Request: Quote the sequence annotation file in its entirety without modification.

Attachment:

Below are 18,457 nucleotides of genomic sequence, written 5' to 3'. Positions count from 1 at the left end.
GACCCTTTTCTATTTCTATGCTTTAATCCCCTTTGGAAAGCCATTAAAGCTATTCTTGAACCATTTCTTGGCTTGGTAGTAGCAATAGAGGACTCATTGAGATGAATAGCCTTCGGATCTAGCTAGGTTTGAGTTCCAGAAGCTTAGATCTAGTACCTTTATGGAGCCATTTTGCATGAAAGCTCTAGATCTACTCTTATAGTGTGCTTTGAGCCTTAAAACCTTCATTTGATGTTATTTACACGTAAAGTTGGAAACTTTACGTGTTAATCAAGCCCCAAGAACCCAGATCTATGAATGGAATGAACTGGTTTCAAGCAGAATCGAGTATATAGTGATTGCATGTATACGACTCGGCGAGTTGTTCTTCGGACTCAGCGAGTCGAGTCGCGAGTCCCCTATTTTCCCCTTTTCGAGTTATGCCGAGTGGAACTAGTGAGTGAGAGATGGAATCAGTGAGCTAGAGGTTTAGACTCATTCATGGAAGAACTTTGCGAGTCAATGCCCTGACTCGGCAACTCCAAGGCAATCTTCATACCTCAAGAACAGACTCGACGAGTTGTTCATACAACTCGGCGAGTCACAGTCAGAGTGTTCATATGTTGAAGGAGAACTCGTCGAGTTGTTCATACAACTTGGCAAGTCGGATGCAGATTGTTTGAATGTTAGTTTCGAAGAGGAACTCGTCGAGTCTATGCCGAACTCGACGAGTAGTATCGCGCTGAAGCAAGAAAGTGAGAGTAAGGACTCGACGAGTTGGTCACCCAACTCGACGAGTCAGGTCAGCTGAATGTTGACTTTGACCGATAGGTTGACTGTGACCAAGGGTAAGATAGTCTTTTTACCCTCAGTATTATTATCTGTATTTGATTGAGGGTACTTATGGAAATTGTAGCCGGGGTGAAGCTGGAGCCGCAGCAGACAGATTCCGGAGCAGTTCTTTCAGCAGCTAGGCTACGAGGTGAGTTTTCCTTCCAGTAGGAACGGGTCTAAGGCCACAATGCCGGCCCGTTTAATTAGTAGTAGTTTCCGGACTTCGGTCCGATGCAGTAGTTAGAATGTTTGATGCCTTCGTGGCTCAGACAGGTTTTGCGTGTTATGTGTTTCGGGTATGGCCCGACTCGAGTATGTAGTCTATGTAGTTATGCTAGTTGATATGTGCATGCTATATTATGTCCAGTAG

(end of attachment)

Below are 18,457 nucleotides of genomic sequence, written 5' to 3'. Positions count from 1 at the left end.
GACCCTTTTCTATTTCTATGCTTTAATCCCCTTTGGAAAGCCATTAAAGCTATTCTTGAACCATTTCTTGGCTTGGTAGTAGCAATAGAGGACTCATTGAGATGAATAGCCTTCGGATCTAGCTAGGTTTGAGTTCCAGAAGCTTAGATCTAGTACCTTTATGGAGCCATTTTGCATGAAAGCTCTAGATCTACTCTTATAGTGTGCTTTGAGCCTTAAAACCTTCATTTGATGTTATTTACACGTAAAGTTGGAAACTTTACGTGTTAATCAAGCCCCAAGAACCCAGATCTATGAATGGAATGAACTGGTTTCAAGCAGAATCGAGTATATAGTGATTGCATGTATACGACTCGGCGAGTTGTTCTTCGGACTCAGCGAGTCGAGTCGCGAGTCCCCTATTTTCCCCTTTTCGAGTTATGCCGAGTGGAACTAGTGAGTGAGAGATGGAATCAGTGAGCTAGAGGTTTAGACTCATTCATGGAAGAACTTTGCGAGTCAATGCCCTGACTCGGCAACTCCAAGGCAATCTTCATACCTCAAGAACAGACTCGACGAGTTGTTCATACAACTCGGCGAGTCACAGTCAGAGTGTTCATATGTTGAAGGAGAACTCGTCGAGTTGTTCATACAACTTGGCAAGTCGGATGCAGATTGTTTGAATGTTAGTTTCGAAGAGGAACTCGTCGAGTCTATGCCGAACTCGACGAGTAGTATCGCGCTGAAGCAAGAAAGTGAGAGTAAGGACTCGACGAGTTGGTCACCCAACTCGACGAGTCAGGTCAGCTGAATGTTGACTTTGACCGATAGGTTGACTGTGACCAAGGGTAAGATAGTCTTTTTACCCTCAGTATTATTATCTGTATTTGATTGAGGGTACTTATGGAAATTGTAGCCGGGGTGAAGCTGGAGCCGCAGCAGACAGATTCCGGAGCAGTTCTTTCAGCAGCTAGGCTACGAGGTGAGTTTTCCTTCCAGTAGGAACGGGTCTAAGGCCACAATGCCGGCCCGTTTAATTAGTAGTAGTTTCCGGACTTCGGTCCGATGCAGTAGTTAGAATGTTTGATGCCTTCGTGGCTCAGACAGGTTTTGCGTGTTATGTGTTTCGGGTATGGCCCGACTCGAGTATGTAGTCTATGTAGTTATGCTAGTTGATATGTGCATGCTATATTATGTCCAGTAG